6. There are a couple of very good books in the local libraries telling you how to do the whole thing yourself, xmt the solicitors bit, which should be cheaper than normal as they dont have much to do.
    Stamp duty is a real bugger but then I know people who have agreed to buy houses below the market value and have sat and watched 'the green stuff' change hands afterwards. Saved her ex-husband (wife beating b*****d) getting £25K so it was worth it
  7. An additional point - I was listening to a programme on Radio 4 last week (Fri 3 Feb) and this came up as a result of discussion about inheritance tax. The bottom line is that the tax man will find out and if your m-i-l stays resident and ownership is transferred to you, she will need to pay rent at the full market value. You may think that you can just get around that by saying she pays rent - but you will be taxed on the market value as income.

    Get proper advice before you commit yourself to anything.
  8. Thanks for the great response, lots of good stuff to keep me going.

    Just to add a few more details in case it helps. The M-I-L won't be claiming any benefits as she is still in full time employment and expects to carry on until 70 (she is 60 now). I am in my last 3 years and it may be that for my last 2 years the wife will move in with M-I-L and I will get a flat near work (through MoD as no mess accn near by) I will then start looking for another property for us (dependant on where i get employment) , technically I would hope that this would mean that I own and live in the property and the M-I-L just happens to live with us. We have no intention of trying to buck any systems like benefits/council tax etc I want it all to be above board.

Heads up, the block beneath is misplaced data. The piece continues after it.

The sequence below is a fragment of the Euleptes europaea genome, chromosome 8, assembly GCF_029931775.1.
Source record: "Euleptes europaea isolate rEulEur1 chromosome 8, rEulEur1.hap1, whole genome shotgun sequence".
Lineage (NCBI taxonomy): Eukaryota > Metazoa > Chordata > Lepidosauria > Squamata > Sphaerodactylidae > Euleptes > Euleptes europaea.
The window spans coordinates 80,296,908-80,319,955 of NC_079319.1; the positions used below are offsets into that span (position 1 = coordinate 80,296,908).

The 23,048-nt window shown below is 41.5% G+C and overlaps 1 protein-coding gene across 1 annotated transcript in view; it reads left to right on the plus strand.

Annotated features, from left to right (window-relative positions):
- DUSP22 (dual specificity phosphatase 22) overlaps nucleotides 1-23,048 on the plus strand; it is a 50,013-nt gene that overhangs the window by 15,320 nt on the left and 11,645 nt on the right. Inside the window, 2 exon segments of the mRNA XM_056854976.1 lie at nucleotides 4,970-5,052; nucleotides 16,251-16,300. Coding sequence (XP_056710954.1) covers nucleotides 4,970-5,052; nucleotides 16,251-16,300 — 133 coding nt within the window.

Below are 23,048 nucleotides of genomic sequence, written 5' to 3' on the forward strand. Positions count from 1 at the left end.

I will of course be seeking advice from the paid experts but I've seen an awful lot of good stuff on this board in the past and just getting a feel for things.

    Thanks again.
  9. BiscuitsAB

    BiscuitsAB LE Moderator

    Be carefull about how you do this. With you not living at the address and your mil not paying rent, she is def. looking at a GROB (Gift with Reservation of Benefit) and if her estate exceeds the nil Rate band for IHT then the seven year rule applies and there will be a tax liability. If you buy the house from her for the price of the outstanding mortgage and dont live there YOU stand the risk of a Capital Gains Tax charge on the proceeds of the sale and the Gain will be calculated on everything above the level you borrow for the mortgage.

    my advice is get some advice dont try and do this yourself. You need a solicitor and a good financial planner who is up on tax law.
  10. Ok, understood. I think that if I move my family into the house with M-I-L then I should be OK. The only reason i wouldn't be paying for accn is because I would be on the over 37 package which I think allows me to have a house elsewhere in prep for leaving the army. So when i buy the house i will be effectively living in it (albeit commuting home at weekends) it's over 200 miles from my duty station. Then in 2 years or so I will probably buy a second property and sort out rental etc.

    I won't be doing it myself, just getting a heads up on all the aspects to think about before me and M-I-L meet the solicitor later this month (didn't want too many nasty surprises).

    Thanks again everyone.